5. Liquid-liquid phase separation in aerosol particles: Imaging at the Nanometer Scale

    SciTech Connect

    O'Brien, Rachel; Wang, Bingbing; Kelly, Stephen T.; Lundt, Nils; You, Yuan; Bertram, Allan K.; Leone, Stephen R.; Laskin, Alexander; Gilles, Mary K.

    2015-04-21

    Atmospheric aerosols can undergo phase transitions including liquid-liquid phase separation (LLPS) while responding to changes in the ambient relative humidity (RH). Here, we report results of chemical imaging experiments using environmental scanning electron microscopy (ESEM) and scanning transmission x-ray microscopy (STXM) to investigate the LLPS of micron sized particles undergoing a full hydration-dehydration cycle. Internally mixed particles composed of ammonium sulfate (AS) and either: limonene secondary organic carbon (LSOC), a, 4-dihydroxy-3-methoxybenzeneaceticacid (HMMA), or polyethylene glycol (PEG-400) were studied. Events of LLPS with apparent core-shell particle morphology were observed for all samples with both techniques. Chemical imaging with STXM showed that both LSOC/AS and HMMA/AS particles were never homogeneously mixed for all measured RH’s above the deliquescence point and that the majority of the organic component was located in the shell. The shell composition was estimated as 65:35 organic: inorganic in LSOC/AS and as 50:50 organic: inorganic for HMMA/AS. PEG-400/AS particles showed fully homogeneous mixtures at high RH and phase separated below 89-92% RH with an estimated 50:50% organic to inorganic mix in the shell. These two chemical imaging techniques are well suited for in-situ analysis of the hygroscopic behavior, phase separation, and surface composition of collected ambient aerosol particles.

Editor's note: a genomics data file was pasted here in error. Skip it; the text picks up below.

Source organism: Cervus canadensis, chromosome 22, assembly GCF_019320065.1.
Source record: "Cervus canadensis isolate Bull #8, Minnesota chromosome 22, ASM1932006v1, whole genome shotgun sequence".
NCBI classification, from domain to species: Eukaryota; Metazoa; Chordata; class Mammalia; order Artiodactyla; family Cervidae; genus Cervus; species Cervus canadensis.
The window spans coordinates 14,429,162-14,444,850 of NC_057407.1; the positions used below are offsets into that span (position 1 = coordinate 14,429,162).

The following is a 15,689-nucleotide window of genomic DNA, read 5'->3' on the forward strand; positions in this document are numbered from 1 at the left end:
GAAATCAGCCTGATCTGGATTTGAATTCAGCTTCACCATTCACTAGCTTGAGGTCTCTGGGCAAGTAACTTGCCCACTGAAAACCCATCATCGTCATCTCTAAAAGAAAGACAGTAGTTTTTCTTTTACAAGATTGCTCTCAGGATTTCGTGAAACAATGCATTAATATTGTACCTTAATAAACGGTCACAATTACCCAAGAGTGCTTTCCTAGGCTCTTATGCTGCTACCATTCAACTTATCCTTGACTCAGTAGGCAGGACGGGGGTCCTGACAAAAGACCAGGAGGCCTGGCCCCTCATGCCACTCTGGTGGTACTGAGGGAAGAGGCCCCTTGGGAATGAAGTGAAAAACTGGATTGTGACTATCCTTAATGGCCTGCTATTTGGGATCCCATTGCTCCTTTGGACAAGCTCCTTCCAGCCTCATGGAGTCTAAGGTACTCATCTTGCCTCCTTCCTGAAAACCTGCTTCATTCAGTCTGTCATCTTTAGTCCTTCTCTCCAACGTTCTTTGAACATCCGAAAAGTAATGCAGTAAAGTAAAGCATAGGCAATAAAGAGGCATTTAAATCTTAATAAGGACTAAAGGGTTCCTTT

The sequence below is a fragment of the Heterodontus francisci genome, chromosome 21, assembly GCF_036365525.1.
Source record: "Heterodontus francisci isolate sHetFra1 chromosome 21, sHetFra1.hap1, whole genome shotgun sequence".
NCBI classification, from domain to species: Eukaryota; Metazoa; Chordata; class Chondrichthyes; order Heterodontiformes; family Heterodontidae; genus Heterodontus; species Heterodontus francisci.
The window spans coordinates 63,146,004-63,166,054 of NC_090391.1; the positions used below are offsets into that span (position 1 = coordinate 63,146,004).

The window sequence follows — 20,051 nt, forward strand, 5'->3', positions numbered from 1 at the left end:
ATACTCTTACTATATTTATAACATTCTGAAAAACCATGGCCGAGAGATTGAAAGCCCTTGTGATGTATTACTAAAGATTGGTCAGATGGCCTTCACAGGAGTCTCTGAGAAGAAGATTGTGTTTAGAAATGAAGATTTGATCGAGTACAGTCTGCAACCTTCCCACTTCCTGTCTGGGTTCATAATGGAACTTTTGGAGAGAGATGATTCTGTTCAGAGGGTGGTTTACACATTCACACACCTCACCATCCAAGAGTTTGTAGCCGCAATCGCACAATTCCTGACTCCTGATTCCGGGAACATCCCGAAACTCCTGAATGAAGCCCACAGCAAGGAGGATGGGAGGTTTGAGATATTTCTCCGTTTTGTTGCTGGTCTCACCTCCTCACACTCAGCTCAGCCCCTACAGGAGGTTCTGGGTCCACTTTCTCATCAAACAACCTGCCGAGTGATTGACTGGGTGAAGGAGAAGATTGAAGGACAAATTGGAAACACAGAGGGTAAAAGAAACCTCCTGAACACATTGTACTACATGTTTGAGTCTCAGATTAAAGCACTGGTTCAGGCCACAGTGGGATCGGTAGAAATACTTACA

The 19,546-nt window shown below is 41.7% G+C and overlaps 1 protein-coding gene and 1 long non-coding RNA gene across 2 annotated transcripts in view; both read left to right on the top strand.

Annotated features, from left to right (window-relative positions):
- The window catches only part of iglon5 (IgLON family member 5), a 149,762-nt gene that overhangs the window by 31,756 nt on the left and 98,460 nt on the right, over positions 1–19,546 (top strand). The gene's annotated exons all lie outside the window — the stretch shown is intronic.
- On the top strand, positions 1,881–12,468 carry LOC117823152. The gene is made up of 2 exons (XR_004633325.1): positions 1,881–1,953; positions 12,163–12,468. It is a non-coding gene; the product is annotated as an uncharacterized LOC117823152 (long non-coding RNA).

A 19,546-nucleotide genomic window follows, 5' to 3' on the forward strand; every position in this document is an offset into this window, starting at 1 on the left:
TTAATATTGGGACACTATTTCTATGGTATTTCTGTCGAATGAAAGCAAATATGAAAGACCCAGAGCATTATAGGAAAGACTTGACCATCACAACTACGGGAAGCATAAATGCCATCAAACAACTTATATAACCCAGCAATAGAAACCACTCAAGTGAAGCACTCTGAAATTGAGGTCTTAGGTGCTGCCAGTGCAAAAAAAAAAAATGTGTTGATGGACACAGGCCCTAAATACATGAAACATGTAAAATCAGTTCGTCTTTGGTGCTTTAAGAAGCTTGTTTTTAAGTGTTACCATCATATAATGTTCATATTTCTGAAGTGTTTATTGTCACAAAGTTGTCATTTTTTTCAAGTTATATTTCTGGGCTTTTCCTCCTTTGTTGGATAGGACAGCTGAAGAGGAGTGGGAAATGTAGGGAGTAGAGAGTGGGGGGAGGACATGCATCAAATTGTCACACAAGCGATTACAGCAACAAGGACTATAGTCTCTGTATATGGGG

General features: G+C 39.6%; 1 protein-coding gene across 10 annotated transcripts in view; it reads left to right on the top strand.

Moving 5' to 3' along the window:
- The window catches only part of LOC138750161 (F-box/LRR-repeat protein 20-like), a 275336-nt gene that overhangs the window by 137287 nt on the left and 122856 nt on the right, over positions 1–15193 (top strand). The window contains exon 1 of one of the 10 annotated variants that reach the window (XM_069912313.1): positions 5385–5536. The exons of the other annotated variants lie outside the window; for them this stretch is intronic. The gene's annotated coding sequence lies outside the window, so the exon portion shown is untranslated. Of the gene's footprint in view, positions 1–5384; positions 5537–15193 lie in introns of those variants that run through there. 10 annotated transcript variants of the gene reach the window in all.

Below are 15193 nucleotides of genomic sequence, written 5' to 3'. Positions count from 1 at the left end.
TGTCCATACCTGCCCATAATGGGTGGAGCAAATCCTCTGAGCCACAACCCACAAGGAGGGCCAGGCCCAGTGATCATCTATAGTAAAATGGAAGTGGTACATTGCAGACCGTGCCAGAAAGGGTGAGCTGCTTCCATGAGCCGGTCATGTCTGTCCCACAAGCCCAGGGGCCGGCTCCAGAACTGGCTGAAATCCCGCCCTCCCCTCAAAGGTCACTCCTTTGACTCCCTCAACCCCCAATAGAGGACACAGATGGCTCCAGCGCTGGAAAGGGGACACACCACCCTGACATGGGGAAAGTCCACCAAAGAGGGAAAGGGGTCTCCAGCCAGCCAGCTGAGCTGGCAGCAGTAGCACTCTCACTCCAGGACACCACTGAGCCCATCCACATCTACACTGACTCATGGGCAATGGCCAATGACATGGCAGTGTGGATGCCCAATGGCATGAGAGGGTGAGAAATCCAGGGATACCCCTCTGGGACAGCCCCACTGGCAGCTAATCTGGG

6. Nanoporous quantum filters: inside vapor-liquid transitions of quantum fluids in nanopores.

    PubMed

    Kowalczyk, Piotr; Gauden, Piotr A; Terzyk, Artur P

    2010-04-22